But I'd be even more hard pressed to put aside the Viper after all its shown me today, not mentioning its incredible aesthetic (I mean look at it!). Even though I noted it being a bit more prone to drag, (I'm lead to believe that) it actually has more effective aero that gives it more downforce and grip even at the bare minimum level of downforce (despite the settings sheet claiming their numbers to be the same). It has only just as much wear and fuel burn as the lighter, smaller engined, lower coefficient-of-drag C5R, sometimes even less, with just as much speed on track, being particularly excellent when the going gets technical (which you don't hear everyday about a Viper). It could be a little bit skittish at times with its rear end, but its very easy to dial that out of the setup, or better yet to just let it teach you to be gentle. It WILL reward you. I was a bit slower at Daytona, and I believe that had a lot to do with the speed difference on the oval, with not enough actual road course to split the difference (I may re-run that one and come back with an update). Nevertheless, the pedigree, the look, the speed, relative efficiency, and especially the badass (though I could say the same of the Vette on that last one) make this a winner. Which it historically was. Many times. And still is today. In my book at least, and also many of your guys' as well.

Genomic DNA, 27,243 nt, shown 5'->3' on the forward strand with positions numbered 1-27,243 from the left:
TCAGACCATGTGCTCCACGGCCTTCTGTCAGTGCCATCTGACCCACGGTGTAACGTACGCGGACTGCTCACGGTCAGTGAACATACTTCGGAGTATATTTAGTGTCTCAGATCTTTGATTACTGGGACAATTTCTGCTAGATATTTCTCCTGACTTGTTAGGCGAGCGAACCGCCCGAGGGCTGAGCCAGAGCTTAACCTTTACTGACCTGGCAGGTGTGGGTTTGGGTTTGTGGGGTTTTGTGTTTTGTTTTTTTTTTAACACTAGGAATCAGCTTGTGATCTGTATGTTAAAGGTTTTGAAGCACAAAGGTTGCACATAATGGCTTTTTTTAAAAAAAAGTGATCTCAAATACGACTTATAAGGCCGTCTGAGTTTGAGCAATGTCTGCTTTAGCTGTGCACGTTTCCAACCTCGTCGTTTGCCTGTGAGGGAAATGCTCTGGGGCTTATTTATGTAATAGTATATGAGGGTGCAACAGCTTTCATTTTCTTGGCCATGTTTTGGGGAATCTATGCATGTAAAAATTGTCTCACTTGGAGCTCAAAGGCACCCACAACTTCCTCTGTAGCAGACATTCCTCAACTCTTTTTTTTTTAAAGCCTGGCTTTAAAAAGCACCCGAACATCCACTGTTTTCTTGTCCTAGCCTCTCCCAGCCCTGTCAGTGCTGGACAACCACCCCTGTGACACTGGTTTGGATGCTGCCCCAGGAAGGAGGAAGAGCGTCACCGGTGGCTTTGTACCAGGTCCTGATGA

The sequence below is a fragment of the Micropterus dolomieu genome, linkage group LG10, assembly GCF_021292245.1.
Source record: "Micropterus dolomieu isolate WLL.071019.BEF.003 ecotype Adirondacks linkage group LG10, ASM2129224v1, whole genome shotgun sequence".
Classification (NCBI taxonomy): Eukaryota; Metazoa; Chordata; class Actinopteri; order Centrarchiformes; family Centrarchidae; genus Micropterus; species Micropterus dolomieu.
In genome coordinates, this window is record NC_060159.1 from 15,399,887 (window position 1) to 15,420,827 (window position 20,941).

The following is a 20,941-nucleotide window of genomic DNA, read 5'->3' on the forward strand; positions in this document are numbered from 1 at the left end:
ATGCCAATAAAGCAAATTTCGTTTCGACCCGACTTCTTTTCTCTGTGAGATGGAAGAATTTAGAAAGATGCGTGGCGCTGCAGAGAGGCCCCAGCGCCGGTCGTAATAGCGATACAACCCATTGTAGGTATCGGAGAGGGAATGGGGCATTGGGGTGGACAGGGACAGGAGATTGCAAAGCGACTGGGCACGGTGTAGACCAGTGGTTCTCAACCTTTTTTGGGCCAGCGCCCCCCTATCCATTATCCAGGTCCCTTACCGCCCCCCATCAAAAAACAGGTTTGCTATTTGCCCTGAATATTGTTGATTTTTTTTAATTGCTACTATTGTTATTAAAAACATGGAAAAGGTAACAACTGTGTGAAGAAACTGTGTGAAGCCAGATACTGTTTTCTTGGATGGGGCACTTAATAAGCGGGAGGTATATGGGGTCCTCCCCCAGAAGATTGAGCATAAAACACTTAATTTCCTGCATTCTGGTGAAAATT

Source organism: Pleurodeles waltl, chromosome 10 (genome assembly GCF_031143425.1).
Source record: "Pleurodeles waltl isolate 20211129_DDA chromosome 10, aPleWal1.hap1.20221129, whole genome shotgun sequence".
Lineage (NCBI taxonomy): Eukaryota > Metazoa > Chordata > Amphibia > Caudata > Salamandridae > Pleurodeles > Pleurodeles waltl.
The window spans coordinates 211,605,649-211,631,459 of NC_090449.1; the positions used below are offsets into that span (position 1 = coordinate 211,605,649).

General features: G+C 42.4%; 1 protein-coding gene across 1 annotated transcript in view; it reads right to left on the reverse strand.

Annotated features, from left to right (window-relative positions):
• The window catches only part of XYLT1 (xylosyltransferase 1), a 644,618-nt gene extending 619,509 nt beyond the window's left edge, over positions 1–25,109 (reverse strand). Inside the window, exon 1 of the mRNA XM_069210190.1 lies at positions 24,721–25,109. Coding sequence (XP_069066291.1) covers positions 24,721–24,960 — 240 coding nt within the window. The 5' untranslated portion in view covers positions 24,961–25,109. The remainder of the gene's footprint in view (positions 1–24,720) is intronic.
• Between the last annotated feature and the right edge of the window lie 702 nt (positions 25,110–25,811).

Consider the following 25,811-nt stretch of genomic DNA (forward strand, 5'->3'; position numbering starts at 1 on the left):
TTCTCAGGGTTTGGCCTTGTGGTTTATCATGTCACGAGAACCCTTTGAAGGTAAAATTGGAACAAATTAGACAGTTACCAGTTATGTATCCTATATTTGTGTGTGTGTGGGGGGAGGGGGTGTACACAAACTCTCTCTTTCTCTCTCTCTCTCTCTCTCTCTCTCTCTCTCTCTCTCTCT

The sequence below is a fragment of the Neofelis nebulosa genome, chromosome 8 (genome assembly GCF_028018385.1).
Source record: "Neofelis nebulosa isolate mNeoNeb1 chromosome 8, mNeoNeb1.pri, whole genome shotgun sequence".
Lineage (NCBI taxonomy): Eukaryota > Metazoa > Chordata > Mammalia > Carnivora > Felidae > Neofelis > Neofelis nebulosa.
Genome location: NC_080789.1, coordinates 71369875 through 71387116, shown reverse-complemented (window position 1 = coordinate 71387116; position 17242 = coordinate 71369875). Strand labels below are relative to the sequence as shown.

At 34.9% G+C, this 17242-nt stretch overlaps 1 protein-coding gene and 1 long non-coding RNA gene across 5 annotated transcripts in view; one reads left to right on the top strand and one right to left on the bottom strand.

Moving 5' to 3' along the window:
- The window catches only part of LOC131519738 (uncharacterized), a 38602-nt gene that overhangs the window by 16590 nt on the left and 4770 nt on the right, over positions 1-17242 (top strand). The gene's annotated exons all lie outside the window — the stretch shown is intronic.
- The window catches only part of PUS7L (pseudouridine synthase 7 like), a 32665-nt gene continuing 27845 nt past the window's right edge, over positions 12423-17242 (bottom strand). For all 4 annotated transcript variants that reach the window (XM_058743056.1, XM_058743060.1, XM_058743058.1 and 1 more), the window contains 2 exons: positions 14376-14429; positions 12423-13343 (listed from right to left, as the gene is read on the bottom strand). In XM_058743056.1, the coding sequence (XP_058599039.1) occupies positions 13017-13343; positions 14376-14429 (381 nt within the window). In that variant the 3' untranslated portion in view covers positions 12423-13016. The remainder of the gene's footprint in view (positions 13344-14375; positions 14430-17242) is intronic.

TLDR: The Viper edges it out with outright SPEED. I highly recommend both for a drive.
To me the Viper is the better all around car. It's faster than the Corvette, has better styling and sounds a lot better.
At 625 pp the Viper is this
much faster than the Corvette.
Good duel this week, so let's get this under way.....